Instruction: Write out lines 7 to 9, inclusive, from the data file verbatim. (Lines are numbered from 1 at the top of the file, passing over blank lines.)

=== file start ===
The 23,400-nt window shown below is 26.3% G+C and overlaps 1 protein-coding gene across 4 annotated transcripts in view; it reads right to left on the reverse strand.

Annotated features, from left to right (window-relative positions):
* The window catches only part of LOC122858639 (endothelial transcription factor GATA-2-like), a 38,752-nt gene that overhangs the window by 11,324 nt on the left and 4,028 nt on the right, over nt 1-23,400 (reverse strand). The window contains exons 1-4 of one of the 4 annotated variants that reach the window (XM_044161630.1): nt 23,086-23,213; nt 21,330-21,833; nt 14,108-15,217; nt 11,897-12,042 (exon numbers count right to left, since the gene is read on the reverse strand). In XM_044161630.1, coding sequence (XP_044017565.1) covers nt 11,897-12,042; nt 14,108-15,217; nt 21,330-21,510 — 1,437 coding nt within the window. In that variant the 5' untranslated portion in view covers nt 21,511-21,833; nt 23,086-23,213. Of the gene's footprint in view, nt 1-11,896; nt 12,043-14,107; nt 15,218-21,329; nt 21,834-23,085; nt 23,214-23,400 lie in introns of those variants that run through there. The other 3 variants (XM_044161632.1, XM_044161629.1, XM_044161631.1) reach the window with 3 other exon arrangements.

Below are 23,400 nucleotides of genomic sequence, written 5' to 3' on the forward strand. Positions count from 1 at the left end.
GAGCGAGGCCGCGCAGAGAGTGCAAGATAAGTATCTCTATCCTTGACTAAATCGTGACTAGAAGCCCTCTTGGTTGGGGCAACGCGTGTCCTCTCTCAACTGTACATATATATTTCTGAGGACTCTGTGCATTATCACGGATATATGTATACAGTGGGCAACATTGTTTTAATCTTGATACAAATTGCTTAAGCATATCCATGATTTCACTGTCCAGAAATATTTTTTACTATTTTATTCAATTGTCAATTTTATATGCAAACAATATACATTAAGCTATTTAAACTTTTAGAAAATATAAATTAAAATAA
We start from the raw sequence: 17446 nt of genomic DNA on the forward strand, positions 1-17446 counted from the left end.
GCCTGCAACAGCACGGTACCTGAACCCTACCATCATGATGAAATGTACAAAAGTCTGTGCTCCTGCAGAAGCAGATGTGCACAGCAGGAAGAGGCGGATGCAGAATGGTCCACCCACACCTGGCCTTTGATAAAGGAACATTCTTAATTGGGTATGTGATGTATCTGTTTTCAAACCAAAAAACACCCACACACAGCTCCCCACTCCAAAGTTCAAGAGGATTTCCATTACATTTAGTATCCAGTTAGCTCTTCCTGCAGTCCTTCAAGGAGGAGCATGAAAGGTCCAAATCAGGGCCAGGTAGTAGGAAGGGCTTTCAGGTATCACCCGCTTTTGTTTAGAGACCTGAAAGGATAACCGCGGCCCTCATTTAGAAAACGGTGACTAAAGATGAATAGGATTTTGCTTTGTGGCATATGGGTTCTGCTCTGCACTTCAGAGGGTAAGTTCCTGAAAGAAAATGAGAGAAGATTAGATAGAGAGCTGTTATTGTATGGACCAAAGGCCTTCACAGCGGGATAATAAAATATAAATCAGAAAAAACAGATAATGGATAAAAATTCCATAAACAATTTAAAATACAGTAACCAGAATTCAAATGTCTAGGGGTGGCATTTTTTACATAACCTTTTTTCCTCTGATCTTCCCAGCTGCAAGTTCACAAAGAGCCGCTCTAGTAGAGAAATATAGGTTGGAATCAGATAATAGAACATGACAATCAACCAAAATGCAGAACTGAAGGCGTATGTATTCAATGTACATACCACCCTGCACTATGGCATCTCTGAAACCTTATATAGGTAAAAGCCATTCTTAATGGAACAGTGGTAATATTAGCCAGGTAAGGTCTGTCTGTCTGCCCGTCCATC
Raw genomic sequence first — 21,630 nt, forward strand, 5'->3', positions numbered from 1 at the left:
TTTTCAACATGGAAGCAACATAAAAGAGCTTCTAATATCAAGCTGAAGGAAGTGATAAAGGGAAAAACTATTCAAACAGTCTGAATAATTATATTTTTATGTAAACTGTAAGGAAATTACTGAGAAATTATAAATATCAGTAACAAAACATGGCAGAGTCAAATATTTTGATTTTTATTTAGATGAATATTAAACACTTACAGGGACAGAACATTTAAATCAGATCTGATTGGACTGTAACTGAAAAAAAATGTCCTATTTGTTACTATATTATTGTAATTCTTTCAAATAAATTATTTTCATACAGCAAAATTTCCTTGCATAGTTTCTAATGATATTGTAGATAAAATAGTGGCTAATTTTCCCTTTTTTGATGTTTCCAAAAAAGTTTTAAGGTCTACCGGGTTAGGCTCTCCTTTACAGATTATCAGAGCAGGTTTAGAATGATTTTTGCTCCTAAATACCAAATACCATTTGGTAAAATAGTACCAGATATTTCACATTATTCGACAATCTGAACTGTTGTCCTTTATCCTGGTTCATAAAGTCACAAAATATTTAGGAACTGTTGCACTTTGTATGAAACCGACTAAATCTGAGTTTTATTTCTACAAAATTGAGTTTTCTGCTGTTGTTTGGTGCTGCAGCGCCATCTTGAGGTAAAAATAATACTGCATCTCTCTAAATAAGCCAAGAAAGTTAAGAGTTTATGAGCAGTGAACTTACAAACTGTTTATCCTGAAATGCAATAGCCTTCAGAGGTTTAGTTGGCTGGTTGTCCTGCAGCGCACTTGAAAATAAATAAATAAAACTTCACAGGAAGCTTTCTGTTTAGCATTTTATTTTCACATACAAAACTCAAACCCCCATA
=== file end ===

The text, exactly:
GCCTGCAACAGCACGGTACCTGAACCCTACCATCATGATGAAATGTACAAAAGTCTGTGCTCCTGCAGAAGCAGATGTGCACAGCAGGAAGAGGCGGATGCAGAATGGTCCACCCACACCTGGCCTTTGATAAAGGAACATTCTTAATTGGGTATGTGATGTATCTGTTTTCAAACCAAAAAACACCCACACACAGCTCCCCACTCCAAAGTTCAAGAGGATTTCCATTACATTTAGTATCCAGTTAGCTCTTCCTGCAGTCCTTCAAGGAGGAGCATGAAAGGTCCAAATCAGGGCCAGGTAGTAGGAAGGGCTTTCAGGTATCACCCGCTTTTGTTTAGAGACCTGAAAGGATAACCGCGGCCCTCATTTAGAAAACGGTGACTAAAGATGAATAGGATTTTGCTTTGTGGCATATGGGTTCTGCTCTGCACTTCAGAGGGTAAGTTCCTGAAAGAAAATGAGAGAAGATTAGATAGAGAGCTGTTATTGTATGGACCAAAGGCCTTCACAGCGGGATAATAAAATATAAATCAGAAAAAACAGATAATGGATAAAAATTCCATAAACAATTTAAAATACAGTAACCAGAATTCAAATGTCTAGGGGTGGCATTTTTTACATAACCTTTTTTCCTCTGATCTTCCCAGCTGCAAGTTCACAAAGAGCCGCTCTAGTAGAGAAATATAGGTTGGAATCAGATAATAGAACATGACAATCAACCAAAATGCAGAACTGAAGGCGTATGTATTCAATGTACATACCACCCTGCACTATGGCATCTCTGAAACCTTATATAGGTAAAAGCCATTCTTAATGGAACAGTGGTAATATTAGCCAGGTAAGGTCTGTCTGTCTGCCCGTCCATC
Raw genomic sequence first — 21,630 nt, forward strand, 5'->3', positions numbered from 1 at the left:
TTTTCAACATGGAAGCAACATAAAAGAGCTTCTAATATCAAGCTGAAGGAAGTGATAAAGGGAAAAACTATTCAAACAGTCTGAATAATTATATTTTTATGTAAACTGTAAGGAAATTACTGAGAAATTATAAATATCAGTAACAAAACATGGCAGAGTCAAATATTTTGATTTTTATTTAGATGAATATTAAACACTTACAGGGACAGAACATTTAAATCAGATCTGATTGGACTGTAACTGAAAAAAAATGTCCTATTTGTTACTATATTATTGTAATTCTTTCAAATAAATTATTTTCATACAGCAAAATTTCCTTGCATAGTTTCTAATGATATTGTAGATAAAATAGTGGCTAATTTTCCCTTTTTTGATGTTTCCAAAAAAGTTTTAAGGTCTACCGGGTTAGGCTCTCCTTTACAGATTATCAGAGCAGGTTTAGAATGATTTTTGCTCCTAAATACCAAATACCATTTGGTAAAATAGTACCAGATATTTCACATTATTCGACAATCTGAACTGTTGTCCTTTATCCTGGTTCATAAAGTCACAAAATATTTAGGAACTGTTGCACTTTGTATGAAACCGACTAAATCTGAGTTTTATTTCTACAAAATTGAGTTTTCTGCTGTTGTTTGGTGCTGCAGCGCCATCTTGAGGTAAAAATAATACTGCATCTCTCTAAATAAGCCAAGAAAGTTAAGAGTTTATGAGCAGTGAACTTACAAACTGTTTATCCTGAAATGCAATAGCCTTCAGAGGTTTAGTTGGCTGGTTGTCCTGCAGCGCACTTGAAAATAAATAAATAAAACTTCACAGGAAGCTTTCTGTTTAGCATTTTATTTTCACATACAAAACTCAAACCCCCATA